Index of content:
Volume 107, Issue 2, February 2000
- PHYSIOLOGICAL ACOUSTICS 
107(2000); http://dx.doi.org/10.1121/1.428271View Description Hide Description
The post-mortem transfer function of the cochlea of the guinea pig was compared to the transfer function generated by a model with parameters derived from physical measurements of the guinea pig cochlea. Both the formulation and parameters of the model were carefully chosen to be realistic using evidence from published measurements. The fit between the transfer function of the model and recent mechanical measurements of the passive guinea pig cochlear response was good, with a root mean square ratio of 6.3 dB in amplitude and 0.33π rad in phase. The model was used to explore the effect of cochlear partition mode factor and duct geometry upon the mechanical response of the cochlea. Possible inadequacies of the model which could explain the remaining differences between the output of the model and measurements are discussed.
Stochastic properties of cat auditory nerve responses to electric and acoustic stimuli and application to intensity discrimination107(2000); http://dx.doi.org/10.1121/1.428269View Description Hide Description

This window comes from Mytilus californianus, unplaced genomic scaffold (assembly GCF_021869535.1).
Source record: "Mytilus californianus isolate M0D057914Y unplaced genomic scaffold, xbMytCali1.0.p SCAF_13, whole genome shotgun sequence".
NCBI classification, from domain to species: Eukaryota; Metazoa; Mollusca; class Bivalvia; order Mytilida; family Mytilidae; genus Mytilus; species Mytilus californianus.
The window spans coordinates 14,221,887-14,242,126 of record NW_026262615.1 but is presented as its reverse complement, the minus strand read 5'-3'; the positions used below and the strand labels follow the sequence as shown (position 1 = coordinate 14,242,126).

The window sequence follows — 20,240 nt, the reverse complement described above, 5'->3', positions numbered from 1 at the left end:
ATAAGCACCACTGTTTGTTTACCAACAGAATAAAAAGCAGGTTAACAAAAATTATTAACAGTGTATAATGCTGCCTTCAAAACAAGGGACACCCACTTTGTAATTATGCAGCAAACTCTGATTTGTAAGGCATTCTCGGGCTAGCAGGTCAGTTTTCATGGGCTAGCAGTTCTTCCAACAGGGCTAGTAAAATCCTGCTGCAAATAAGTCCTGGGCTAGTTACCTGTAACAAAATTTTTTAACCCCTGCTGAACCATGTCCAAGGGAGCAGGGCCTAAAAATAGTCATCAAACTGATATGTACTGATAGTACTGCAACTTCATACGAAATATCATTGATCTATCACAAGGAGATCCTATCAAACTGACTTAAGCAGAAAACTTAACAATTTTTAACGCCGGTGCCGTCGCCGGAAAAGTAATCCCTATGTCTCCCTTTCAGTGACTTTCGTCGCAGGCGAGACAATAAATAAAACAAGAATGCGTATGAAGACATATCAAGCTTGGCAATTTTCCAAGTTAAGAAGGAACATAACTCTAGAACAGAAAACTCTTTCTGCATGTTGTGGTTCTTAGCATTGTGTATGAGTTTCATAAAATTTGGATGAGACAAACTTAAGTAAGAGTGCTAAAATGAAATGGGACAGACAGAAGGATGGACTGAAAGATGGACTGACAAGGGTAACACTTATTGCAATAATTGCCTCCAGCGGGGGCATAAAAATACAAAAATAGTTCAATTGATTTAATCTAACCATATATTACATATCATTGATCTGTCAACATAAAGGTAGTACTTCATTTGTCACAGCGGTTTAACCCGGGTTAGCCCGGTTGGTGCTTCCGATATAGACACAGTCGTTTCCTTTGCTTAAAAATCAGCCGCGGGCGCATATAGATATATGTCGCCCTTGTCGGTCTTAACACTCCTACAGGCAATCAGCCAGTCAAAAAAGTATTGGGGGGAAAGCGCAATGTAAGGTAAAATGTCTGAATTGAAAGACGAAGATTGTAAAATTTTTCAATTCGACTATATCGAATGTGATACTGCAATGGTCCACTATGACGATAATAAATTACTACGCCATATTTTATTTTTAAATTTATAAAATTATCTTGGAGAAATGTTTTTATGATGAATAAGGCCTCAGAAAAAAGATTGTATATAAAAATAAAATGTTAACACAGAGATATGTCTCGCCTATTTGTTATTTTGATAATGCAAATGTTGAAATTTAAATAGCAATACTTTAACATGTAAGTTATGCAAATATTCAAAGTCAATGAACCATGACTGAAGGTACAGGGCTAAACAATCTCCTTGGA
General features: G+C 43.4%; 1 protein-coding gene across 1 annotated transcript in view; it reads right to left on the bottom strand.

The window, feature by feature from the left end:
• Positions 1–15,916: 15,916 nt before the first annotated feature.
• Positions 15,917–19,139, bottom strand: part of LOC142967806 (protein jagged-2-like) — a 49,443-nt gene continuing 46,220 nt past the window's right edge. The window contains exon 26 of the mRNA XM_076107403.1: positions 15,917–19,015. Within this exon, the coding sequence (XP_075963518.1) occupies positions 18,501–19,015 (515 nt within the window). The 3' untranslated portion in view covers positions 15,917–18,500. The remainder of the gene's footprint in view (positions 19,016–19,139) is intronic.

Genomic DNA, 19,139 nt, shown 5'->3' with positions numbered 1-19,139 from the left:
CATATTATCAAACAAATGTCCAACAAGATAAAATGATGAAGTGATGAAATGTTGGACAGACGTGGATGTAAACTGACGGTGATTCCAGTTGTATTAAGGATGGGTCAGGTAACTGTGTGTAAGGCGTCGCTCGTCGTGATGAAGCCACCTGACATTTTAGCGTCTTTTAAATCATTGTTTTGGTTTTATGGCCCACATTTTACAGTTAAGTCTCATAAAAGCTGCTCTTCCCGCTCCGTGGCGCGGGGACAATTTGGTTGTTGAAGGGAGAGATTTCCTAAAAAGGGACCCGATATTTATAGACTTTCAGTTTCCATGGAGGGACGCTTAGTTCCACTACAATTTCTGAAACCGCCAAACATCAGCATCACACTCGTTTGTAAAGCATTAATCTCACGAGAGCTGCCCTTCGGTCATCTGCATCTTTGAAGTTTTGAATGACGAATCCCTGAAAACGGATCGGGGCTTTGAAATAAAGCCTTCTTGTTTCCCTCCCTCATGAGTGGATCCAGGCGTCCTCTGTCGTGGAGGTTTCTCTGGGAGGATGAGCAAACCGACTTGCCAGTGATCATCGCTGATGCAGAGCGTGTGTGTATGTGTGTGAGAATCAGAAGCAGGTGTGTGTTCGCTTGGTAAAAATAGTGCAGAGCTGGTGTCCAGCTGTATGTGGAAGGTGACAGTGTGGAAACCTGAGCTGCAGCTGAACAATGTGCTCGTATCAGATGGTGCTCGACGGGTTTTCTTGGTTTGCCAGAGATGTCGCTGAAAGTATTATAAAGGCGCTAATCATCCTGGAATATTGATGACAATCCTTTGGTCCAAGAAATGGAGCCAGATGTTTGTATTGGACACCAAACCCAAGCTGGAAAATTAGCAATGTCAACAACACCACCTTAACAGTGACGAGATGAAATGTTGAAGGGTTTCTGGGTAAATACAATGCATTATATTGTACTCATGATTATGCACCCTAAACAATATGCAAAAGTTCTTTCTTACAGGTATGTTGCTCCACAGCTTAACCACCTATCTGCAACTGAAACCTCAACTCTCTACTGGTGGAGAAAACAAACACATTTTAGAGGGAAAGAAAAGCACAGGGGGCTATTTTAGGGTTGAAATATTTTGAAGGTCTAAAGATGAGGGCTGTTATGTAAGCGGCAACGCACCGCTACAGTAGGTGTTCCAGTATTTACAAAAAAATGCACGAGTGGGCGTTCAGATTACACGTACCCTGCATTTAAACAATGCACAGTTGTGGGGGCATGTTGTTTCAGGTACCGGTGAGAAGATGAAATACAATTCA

Statistical properties of electrically stimulated (ES) and acoustically stimulated (AS) auditory nerve fiber responses were assessed in undeafened and short-term deafened cats, and a detectiontheory approach was used to determine fibers’ abilities to signal intensity changes. ES responses differed from AS responses in several ways. Rate-level functions were an order of magnitude steeper, and discharge rate normally saturated at the stimulus pulse rate. Dynamic ranges were typically 1–4 dB for 200 pps signals, as compared with 15–30 dB for AS signals at CF, and they increased with pulse rate without improving threshold or changing absolute rate-level function slopes. For both ES and AS responses, variability of spike counts elicited by repeated trials increased with level in accord with Poisson-process predictions until the discharge rate exceeded 20–40 spikes/s. AS variability continued increasing monotonically at higher discharge rates, but more slowly. In contrast, maximum ES variability was usually attained at 100 spikes/s, and at higher discharge rates variability reached a plateau that was either maintained or decreased slightly until discharge rate approached the stimulus pulse rate. Variability then decreased to zero as each pulse elicited a spike. Increasing pulse rate did not substantially affect variability for rates up to 800 pps; rather, higher pulse rates simply extended the plateau region. Spike count variability was unusually high for some ES fibers. This was traced to response nonstationarities that stemmed from two sources, namely level-dependent fluctuations in excitability that occurred at 1–3 s intervals and, for responses to high-rate, high-intensity signals, fatigue that arose when fibers discharged at their maximum possible rates. Intensity discrimination performance was assessed using spike count as the decision variable in a simulated 2IFC task. Neurometric functions (percent correct versus intensity difference) were obtained at several levels of the standard (I), and the intensity difference necessary for 70% correct responses was estimated. AS Weber fractions averaged +0.2 dB for 50 ms tones at CF. ES Weber fractions averaged −12.8 dB for 50 ms, 200 pps signals, and performance was approximately constant between 100 and 1000 pps. Intensity discrimination by single cells in ES conditions paralleled human psychophysical performance for similar signals. High ES sensitivity to intensity changes arose primarily from steeper rate-level functions and secondarily from reduced spike count variability.